TOKYO -- Japanese industrial robot giant Yaskawa Electric will start supplying core parts to smaller rivals in China this spring in a strategy to leverage the fast-growing robotics market there.
Besides offering its own robots, Yaskawa will sell machine controllers and servomotors -- key components for robot control -- in packages to several leading robot manufacturers in China. Such an arrangement would effectively support the development of the local industry. In a program similar to the "Intel Inside" campaign by the U.S. chipmaker, the Japanese company is even considering letting Chinese companies use the Yaskawa brand and sales channels when they sell robots containing its parts abroad.
Yaskawa will offer controllers and servomotors for the types of robots that the company does not build, such as scara (selective compliance assembly robot arm) robots, as a way to prevent competition with its own products.
With the move, Yaskawa seeks to lift its global market share of robots and parts to 30% from around 10% at present.
China accounted for nearly a quarter of Yaskawa's consolidated sales -- or 79.8 billion yen ($751 million) out of the 339.8 billion yen total -- in the nine months ended in December. Demand is growing not only for robots but also for servomotors, inverters and other components used in industrial equipment.
Industrial robot sales in China jumped 27% to 87,000 units in 2016, outpacing the 16% global increase, according to the International Federation of Robotics. Chinese sales accounted for about 30% of the total, with the proportion seen rising to 40% by 2020.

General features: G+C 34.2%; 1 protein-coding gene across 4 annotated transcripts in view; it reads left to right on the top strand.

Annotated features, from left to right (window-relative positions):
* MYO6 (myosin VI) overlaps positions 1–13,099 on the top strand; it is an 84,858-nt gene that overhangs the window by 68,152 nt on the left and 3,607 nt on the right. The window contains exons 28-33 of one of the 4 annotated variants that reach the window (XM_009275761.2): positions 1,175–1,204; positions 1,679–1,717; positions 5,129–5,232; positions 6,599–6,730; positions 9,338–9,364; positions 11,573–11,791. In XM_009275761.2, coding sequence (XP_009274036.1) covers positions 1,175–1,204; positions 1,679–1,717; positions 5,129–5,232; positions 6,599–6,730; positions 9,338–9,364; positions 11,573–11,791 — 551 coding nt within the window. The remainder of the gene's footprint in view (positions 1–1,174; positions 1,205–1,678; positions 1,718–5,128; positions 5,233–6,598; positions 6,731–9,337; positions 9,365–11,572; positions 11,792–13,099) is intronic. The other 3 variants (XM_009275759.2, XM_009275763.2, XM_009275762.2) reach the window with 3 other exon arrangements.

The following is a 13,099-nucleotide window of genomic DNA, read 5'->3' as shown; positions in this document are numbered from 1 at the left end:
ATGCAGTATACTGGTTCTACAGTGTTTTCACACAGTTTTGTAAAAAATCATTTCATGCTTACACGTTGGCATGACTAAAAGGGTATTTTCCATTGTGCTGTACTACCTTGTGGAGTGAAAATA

Yaskawa, one of the big four players in the world's industrial robotics industry, commands a big presence in China along with the rest of the quartet: Japanese peer Fanuc, Switzerland's ABB and Kuka, the German unit of Chinese appliances manufacturer Midea Group.
But the Chinese government is promoting the domestic industry under its "Made in China 2025" initiative, and local players such as GSK CNC Equipment are said to be successfully improving their technologies. Beijing is also providing subsidies to develop the local industry. This means it is not certain whether and for how long the big four can keep their market shares in China solely by selling assembled robots.
This is why Yaskawa is shifting its business strategy and turning Chinese rivals into partners by selling core parts to them. But the strategy also means that these competitors could eventually catch up with the Japanese company in technology. Yaskawa faces the challenge of protecting its intellectual property assets while keeping its parts competitive.